Possibly if the collector has entered into specifically keris collecting with a mystical/magical motivation, yes, perhaps the reality might be a little to much to bear and interest could be lost, but as I remarked in a previous post, I was not targeting keris collecting with my question, I was targeting collecting. In general. Orange peels. Cow pats. Red Cross badges. Stamps. Original Rembrandts. The whole sphere of collecting.

Lets say I'm a cow pat collector. Surely I would want to know what difference age, diet, geographical location, drying time --- & etc & etc & etc made to the form and consistency of the cow pat. Serious business cow pat collecting.

I feel that the "want to ", but "too lazy to learn" is probably absolutely spot on. As a teacher your professional opinion in this is clearly an informed opinion and I reckon you've hit the nail on the head. Mostly people want information served up on a platter. Preferably a silver platter. Not a lot of people are prepared to do the digging to find the gold, they want it left in their letterbox.

And yes again:- having an appreciation of music is a very long way from making music.

I feel you've given us a very nice little analysis of human nature here Jussi.

The simple fact of it is that not everybody needs to be an expert to appreciate something, we can appreciate the object in an almost total lack of knowledge about the background of the object.
A. G. Maisey is offline   Reply With Quote
Old 30th April 2013, 08:31 AM   #16
kai
Member
 
Join Date: Apr 2005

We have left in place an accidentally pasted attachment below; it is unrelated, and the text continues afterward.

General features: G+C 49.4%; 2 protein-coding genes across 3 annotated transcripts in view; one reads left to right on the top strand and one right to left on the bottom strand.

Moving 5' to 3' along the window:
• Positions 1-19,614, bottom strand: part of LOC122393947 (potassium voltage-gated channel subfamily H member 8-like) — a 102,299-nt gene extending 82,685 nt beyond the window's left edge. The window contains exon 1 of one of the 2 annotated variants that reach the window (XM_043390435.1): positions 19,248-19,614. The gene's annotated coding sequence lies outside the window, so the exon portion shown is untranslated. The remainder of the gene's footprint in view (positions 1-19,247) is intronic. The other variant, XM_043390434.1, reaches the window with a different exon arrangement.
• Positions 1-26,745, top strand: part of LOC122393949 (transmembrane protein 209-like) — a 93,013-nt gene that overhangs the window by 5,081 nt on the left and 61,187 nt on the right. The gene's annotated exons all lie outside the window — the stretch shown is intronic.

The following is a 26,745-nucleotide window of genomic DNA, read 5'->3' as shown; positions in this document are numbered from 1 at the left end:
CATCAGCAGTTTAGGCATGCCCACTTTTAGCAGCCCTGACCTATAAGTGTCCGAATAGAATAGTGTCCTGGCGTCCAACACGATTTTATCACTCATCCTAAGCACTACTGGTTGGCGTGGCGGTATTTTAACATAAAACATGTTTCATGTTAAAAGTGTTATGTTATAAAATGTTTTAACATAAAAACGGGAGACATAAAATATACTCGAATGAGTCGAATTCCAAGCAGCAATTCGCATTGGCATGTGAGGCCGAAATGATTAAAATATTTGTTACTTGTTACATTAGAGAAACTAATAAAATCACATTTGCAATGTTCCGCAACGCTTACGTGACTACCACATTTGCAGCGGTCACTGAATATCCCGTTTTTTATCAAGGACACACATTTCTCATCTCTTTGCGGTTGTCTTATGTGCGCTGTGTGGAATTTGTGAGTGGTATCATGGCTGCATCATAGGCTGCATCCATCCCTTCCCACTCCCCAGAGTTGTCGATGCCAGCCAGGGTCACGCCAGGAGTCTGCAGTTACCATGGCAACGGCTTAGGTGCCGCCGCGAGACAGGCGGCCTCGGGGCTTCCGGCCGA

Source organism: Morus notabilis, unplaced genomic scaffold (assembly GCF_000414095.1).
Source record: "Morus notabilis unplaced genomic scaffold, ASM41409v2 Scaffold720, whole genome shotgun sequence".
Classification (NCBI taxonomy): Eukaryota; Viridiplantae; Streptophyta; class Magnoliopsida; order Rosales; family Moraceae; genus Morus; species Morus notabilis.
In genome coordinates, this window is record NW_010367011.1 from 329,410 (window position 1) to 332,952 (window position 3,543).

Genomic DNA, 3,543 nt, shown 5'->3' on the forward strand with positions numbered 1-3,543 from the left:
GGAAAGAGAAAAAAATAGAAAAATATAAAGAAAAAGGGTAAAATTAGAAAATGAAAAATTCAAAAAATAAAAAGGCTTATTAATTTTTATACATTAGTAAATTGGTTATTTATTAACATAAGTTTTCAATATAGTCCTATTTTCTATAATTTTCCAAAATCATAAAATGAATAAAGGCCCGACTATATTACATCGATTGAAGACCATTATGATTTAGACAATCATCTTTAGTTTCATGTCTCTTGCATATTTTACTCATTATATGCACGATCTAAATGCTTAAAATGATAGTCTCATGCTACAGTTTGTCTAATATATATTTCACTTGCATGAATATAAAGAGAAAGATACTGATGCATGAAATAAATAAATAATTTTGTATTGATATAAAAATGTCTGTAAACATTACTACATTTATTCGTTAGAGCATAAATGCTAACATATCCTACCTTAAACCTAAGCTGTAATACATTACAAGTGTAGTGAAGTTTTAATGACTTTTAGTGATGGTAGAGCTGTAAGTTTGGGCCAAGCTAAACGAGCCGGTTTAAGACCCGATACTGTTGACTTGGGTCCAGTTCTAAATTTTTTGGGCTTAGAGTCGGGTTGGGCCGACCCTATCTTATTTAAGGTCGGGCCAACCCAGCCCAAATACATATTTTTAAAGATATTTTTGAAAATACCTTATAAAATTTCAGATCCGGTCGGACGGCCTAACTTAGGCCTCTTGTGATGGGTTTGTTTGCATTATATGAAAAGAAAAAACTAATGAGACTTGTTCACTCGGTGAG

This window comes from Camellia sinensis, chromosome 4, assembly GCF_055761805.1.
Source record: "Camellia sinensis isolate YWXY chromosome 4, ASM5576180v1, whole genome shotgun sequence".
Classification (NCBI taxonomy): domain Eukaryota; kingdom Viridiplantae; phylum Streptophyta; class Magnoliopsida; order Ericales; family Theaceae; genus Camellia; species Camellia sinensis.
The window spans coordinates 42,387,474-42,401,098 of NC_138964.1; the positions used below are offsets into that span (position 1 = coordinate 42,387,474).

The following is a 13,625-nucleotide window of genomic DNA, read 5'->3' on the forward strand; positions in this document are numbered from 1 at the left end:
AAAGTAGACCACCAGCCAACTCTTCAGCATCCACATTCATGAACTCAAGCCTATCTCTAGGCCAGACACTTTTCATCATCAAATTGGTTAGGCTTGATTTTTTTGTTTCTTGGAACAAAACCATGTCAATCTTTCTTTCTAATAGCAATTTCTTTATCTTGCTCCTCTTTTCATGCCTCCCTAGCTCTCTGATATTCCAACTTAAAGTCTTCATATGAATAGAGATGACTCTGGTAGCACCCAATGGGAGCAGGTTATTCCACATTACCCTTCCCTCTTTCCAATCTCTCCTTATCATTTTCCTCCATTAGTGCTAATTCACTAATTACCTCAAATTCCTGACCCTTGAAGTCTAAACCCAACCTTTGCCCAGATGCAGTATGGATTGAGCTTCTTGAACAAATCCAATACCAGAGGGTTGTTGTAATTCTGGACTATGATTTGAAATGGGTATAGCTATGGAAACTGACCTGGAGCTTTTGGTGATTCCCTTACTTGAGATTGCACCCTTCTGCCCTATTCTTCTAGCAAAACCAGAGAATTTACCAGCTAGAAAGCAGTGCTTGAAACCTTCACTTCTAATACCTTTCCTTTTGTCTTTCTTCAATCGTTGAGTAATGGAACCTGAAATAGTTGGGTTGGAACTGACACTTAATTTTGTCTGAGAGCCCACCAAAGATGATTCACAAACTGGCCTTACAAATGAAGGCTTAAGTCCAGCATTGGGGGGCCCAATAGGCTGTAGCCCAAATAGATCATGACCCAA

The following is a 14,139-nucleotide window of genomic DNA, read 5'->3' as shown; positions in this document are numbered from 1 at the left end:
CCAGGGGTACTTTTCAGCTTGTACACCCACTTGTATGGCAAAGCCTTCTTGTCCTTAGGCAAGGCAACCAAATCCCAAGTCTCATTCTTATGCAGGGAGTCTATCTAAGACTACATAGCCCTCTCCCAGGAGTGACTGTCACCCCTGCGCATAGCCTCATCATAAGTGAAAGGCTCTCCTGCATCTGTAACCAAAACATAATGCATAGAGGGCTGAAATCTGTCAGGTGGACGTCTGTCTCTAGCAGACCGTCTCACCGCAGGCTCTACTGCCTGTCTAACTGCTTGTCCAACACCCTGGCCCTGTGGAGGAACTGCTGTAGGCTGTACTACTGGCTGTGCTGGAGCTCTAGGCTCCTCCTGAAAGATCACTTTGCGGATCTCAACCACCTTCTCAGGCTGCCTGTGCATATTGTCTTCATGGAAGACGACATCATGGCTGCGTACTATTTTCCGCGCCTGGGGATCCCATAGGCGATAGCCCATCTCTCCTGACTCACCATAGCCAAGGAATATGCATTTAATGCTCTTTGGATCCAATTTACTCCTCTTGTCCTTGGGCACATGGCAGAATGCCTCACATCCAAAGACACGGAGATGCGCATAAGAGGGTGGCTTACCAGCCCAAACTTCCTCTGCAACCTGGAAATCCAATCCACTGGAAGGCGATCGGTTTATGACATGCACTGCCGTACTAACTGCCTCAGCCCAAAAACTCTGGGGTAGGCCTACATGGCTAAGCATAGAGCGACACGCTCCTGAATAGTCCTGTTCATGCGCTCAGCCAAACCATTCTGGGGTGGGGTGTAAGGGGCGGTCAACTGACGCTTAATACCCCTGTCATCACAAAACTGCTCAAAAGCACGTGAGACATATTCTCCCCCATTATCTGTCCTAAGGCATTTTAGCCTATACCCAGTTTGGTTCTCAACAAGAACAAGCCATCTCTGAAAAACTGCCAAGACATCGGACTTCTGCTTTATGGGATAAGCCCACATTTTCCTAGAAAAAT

Posts: 2,519
Default

Hello Alan,

Quote:
I've been in Solo over the last couple of months, and have been in contact with a different collecting environment than the one which applies to many of the contributors to discussion in this Forum.

I'd suggest that already on Java there are several kinds of collecting environments (e. g. kraton "vs." mere mortals, central Jawa "vs." Jakarta, etc.).

I'm going to give a short response on my personal point of view and hope to get back later for more general discussion.

Quote:
Q1.
does knowledge of the society, culture and history from which a collected item come enhance the pursuit of collecting those items?

For me personally, it does. However, only to a certain point (see below).


Quote:
Q2.
if the response to Q1. is "yes, it does", is it a reasonable expectation that the majority of collectors would attempt to improve their knowledge in these areas ?

I am certainly trying to do so; life with all its mundane tasks as well as distractions keeps getting in the way though...


Quote:
Q3.
if the response to Q1. is "no, it does not", can the reasons why it does not be identified ?

In my very modest research, I am additionally trying an advocatus diaboli approach, too: only focusing on extant artifacts and intentionally ignoring any cultural "baggage" is IMHO a complimentary approach which can help to cross-examine supposed "facts" by pointing to areas of possible conflict between "culture" and "science" which need further attention.

Regards,
Kai
kai is offline   Reply With Quote
Old 30th April 2013, 12:41 PM   #17
A. G. Maisey
Member
 
Join Date: May 2006
Posts: 5,475
Default

Thank you for your thoughtful contribution Kai.

Probably anywhere that we look at any kind of collecting activity we will find different approaches to that activity. What I said in my initial post was this:-

"I've been in Solo over the last couple of months, and have been in contact with a different collecting environment than the one which applies to many of the contributors to discussion in this Forum."